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Posted 3/24/2017

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By Glenn Jeffries

How often do we head to the beach and stop at a gas station on the way to buy a drink and a lottery ticket? If you are like me, probably pretty often. The folks in Georgetown County must feel like they did just that and their lottery ticket turned out to be a winner!

After the damage from Hurricane Matthew, the timing couldn’t have been better for the U.S. Army Corps of Engineers, Charleston District and Georgetown County to partner and provide sand to be placed on one of the area’s most popular beaches.

Very seldom does the material that is dredged from a navigation project meet the state’s criteria of suitability for beach front placement. Luckily, the material from the federal channel in Murrells Inlet is 90 percent sand, which matches the state criteria and the sand is currently being placed on a portion of the beach in Garden City. Some of the sand will also be placed behind the jetties at Huntington Beach State Park where significant erosion has occurred.

Another winning factor was that this type of disposal method, placing the sand on the beach, was the “least cost” disposal method with no significant environmental impacts, which is required for the navigation project to be allowed to dispose of the material in this manner.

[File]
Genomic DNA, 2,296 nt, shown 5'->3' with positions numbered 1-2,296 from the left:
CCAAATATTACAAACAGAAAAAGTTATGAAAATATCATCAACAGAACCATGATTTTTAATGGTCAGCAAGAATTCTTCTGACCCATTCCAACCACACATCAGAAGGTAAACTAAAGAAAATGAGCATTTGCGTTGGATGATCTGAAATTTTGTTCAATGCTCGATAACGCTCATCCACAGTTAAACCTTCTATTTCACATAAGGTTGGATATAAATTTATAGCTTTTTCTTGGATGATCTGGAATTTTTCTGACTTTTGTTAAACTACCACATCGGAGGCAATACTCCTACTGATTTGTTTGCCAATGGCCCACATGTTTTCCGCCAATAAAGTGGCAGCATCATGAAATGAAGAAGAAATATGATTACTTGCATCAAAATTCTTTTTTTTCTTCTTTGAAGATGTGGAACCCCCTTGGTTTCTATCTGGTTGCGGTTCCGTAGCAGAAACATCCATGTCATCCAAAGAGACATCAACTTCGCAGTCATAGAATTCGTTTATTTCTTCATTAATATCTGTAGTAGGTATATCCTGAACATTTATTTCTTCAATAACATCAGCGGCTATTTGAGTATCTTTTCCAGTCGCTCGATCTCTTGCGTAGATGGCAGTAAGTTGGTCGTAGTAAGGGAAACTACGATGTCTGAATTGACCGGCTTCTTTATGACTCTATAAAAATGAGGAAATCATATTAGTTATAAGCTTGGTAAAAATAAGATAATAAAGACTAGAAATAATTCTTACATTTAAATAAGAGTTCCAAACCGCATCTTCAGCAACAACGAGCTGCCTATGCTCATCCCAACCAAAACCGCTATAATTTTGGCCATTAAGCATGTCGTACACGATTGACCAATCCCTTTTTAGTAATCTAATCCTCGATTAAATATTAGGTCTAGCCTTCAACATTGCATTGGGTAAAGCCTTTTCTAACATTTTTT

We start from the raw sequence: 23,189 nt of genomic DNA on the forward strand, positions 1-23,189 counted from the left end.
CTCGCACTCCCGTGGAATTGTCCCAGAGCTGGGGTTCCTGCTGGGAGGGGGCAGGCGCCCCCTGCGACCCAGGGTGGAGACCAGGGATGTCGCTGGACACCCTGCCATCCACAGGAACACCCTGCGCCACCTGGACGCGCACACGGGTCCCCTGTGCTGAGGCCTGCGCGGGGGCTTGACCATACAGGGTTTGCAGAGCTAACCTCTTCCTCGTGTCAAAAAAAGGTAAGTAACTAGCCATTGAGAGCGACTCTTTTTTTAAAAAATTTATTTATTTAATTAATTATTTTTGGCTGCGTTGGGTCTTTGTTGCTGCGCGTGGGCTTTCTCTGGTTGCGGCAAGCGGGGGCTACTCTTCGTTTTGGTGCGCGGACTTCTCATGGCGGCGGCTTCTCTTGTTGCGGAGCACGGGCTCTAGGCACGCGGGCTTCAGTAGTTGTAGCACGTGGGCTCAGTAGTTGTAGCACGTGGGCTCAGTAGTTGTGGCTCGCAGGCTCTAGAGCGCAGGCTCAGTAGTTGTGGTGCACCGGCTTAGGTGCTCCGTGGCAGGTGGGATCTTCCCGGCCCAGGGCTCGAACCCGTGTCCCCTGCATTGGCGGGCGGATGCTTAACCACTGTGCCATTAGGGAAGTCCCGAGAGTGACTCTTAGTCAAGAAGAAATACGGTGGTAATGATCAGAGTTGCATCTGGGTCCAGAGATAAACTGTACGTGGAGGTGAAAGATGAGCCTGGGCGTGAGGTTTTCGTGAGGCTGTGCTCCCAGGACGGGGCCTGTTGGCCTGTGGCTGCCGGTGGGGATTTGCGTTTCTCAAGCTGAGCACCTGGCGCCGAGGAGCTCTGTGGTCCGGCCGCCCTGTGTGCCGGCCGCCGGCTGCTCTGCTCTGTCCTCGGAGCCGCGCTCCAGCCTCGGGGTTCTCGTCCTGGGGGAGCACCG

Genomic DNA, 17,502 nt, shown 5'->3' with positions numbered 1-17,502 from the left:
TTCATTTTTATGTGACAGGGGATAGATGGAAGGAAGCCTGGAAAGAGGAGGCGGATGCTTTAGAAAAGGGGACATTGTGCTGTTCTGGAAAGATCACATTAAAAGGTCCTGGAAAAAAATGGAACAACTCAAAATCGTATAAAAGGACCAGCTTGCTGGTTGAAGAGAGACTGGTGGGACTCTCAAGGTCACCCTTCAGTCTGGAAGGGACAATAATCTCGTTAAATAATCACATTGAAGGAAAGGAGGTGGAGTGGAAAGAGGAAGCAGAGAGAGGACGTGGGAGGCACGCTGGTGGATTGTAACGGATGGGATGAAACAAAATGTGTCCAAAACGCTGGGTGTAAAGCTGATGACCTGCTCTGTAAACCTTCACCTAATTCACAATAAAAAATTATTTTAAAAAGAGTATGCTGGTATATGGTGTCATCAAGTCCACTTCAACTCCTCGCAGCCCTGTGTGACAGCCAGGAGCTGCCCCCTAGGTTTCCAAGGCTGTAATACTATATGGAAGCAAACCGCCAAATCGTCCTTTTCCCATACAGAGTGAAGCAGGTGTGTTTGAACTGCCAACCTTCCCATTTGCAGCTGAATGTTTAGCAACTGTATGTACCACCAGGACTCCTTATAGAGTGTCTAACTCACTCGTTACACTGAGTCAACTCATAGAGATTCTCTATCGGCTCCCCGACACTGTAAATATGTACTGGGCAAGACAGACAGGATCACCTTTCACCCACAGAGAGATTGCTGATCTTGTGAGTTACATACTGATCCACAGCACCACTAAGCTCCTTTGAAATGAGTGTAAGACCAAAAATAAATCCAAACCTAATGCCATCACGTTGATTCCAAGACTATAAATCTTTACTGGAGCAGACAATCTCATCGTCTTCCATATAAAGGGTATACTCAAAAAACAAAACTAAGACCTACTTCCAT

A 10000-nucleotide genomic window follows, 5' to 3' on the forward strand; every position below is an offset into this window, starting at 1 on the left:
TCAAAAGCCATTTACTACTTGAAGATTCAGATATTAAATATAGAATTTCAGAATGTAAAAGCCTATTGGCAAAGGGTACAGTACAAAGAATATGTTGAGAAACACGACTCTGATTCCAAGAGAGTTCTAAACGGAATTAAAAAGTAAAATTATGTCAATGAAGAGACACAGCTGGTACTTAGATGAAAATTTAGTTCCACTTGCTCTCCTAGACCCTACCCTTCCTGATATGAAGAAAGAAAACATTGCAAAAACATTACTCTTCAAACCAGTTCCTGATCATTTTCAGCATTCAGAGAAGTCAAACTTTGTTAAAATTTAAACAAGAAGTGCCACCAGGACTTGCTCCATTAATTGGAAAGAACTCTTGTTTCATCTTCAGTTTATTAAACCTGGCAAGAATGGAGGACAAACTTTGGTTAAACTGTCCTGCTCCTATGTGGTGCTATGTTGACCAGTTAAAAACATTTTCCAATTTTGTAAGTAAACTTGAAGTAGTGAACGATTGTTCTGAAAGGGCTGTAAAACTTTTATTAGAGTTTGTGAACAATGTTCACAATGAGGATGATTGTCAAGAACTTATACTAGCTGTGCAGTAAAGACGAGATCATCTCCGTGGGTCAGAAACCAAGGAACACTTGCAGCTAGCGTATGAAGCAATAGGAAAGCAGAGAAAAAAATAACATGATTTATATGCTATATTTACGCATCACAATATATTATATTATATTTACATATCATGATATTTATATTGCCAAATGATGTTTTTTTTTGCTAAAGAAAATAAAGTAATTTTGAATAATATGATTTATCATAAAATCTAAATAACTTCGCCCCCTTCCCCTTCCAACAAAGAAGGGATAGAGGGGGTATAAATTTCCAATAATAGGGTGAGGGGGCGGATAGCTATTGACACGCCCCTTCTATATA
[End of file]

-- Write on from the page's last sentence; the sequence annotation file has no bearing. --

The area where the Corps is placing the sand in Garden City covers a two mile stretch of the beach from the southern tip to Waccamaw Drive and will raise the beach approximately nine feet. This will provide a great deal of protection from Mother Nature for the people and infrastructure behind the beach.

The project began in January and will be finished in April when the turtles and tourists come out to play. Georgetown County is paying for the $6.3 million project, which was last dredged in 2002.

“There will be some inconveniences for a five to six month period with noise, traffic and smell,” said Sel Hemingway, Georgetown County Administrator, at a public meeting that was held before the project began. “But for all the benefits that are going to last for 10 years or so, it is definitely well worth it.”

If you haven’t seen sand being pumped onto a beach, you still have time to head out and see the project in action. It is a very interesting process to see the material coming out of the big pipes on the beach. Just don’t forget to stop and get a lottery ticket on your way.

In case you don’t get out there, you can try a “second-chance” lottery ticket because the next issue will feature a follow up story and show the work that was done.